As someone who’s used all of the calculators above (and passed all three levels using the old HP17b), I can give one other very good reason to learn the 12c…you never want to say to your boss that you don’t know how to use his calculator because it’s in RPN…NEVER! Learn it even if you don’t intend to own one…it just may grow on you…mine has. Oh, and keep your passport up to date…don’t want to miss out on that trip to London/Singapore/Sydney/Johannesburg because your passport is out of date. Just sayin’

    • I second the passport thing. You may not use it much, but you never know when you might need it.

  • Jim in saigon

    I teach finance in Vietnam (A nation where it is still difficult to find financial calculators. ) I am partial to the HP 12-C, as I have owned one since I began my Master’s degree work in the early 1980’s.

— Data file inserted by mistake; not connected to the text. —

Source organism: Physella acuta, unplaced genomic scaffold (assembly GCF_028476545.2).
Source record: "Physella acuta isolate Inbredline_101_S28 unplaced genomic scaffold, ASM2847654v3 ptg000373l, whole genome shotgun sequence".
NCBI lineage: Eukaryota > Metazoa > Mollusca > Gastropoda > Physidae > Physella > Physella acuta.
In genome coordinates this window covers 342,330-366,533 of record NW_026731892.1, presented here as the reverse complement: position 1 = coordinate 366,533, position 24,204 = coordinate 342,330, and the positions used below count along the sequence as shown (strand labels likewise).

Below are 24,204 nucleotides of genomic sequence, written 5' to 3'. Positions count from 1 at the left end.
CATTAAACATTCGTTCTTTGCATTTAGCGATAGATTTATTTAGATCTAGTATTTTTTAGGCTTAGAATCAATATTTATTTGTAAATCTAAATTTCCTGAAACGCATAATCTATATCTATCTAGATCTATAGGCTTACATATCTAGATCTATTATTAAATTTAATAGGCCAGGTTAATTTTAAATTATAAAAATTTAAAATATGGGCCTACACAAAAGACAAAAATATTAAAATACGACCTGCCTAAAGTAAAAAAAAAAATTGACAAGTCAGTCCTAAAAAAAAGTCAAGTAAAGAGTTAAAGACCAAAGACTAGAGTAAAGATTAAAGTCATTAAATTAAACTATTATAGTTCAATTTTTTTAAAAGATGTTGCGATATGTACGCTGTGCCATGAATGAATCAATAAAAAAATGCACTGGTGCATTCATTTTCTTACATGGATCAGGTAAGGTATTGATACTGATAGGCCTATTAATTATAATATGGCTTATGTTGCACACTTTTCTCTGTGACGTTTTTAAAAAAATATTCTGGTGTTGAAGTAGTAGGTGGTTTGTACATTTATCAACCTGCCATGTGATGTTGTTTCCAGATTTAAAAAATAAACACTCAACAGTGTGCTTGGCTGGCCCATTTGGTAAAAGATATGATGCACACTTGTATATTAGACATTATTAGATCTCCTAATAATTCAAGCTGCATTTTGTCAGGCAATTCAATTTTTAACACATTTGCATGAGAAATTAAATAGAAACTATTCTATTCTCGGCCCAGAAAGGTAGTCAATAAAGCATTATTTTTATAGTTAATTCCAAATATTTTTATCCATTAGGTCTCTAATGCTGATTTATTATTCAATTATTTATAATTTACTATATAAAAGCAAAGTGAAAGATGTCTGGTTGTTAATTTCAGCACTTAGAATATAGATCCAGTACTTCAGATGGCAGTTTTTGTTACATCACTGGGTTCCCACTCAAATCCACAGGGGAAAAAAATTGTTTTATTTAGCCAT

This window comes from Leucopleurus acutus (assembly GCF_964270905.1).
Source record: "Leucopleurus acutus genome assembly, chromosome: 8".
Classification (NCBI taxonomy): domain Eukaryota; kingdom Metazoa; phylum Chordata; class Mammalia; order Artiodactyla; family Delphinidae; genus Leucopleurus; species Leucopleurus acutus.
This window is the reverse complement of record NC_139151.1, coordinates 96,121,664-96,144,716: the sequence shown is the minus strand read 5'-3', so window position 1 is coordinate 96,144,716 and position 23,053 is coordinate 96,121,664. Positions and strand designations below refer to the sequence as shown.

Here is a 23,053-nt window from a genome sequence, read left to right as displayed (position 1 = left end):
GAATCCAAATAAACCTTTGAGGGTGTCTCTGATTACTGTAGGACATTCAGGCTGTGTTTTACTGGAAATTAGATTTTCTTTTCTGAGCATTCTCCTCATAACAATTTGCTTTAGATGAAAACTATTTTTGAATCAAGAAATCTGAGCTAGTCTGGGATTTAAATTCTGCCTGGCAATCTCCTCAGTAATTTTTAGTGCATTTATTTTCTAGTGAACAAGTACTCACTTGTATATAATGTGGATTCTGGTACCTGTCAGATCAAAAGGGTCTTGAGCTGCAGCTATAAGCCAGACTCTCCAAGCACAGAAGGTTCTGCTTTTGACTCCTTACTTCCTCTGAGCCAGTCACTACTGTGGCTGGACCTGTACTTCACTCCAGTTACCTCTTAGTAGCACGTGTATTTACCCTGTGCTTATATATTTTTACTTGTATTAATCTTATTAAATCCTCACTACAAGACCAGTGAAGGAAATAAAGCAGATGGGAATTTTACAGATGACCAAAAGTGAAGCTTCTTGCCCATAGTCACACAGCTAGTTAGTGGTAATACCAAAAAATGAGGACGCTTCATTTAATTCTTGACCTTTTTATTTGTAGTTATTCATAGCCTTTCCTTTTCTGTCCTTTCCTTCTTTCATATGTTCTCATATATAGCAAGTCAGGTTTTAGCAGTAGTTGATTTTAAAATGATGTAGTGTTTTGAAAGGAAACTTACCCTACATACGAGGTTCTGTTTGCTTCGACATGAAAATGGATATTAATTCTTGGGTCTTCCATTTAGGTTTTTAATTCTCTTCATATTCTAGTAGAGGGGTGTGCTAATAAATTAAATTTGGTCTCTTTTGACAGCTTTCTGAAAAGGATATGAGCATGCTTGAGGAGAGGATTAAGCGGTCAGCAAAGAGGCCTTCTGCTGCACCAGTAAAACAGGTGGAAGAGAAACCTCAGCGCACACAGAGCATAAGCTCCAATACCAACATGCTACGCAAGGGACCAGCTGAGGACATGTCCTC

I have tried to ween myself from the HP 12C but without success. There are many business calculators with capabilities far superior to my humble 12-c. But when I am in need of those capabilities I find them in my notebook computer programs.

    No other hand held business calculator is as well-designed as the HP 12-C. It fits perfectly in my blazer (inside) pocket or my shirt pocket. It is elegant, and can be retrieved at the table of a 5-star restaurant without any fear of appearing tacky. The HP-12C has a solid feel, and the is sufficiently heavy that it does not meander across the work space when entering numbers. And above all, RPN (!) Once you’ve walked on the wild side and experienced RPN, you will not wish to see an “equal” sign again.

    Ultimately, owning and using an HP-12C tells the world that you have arrived as a professional in the finance industry.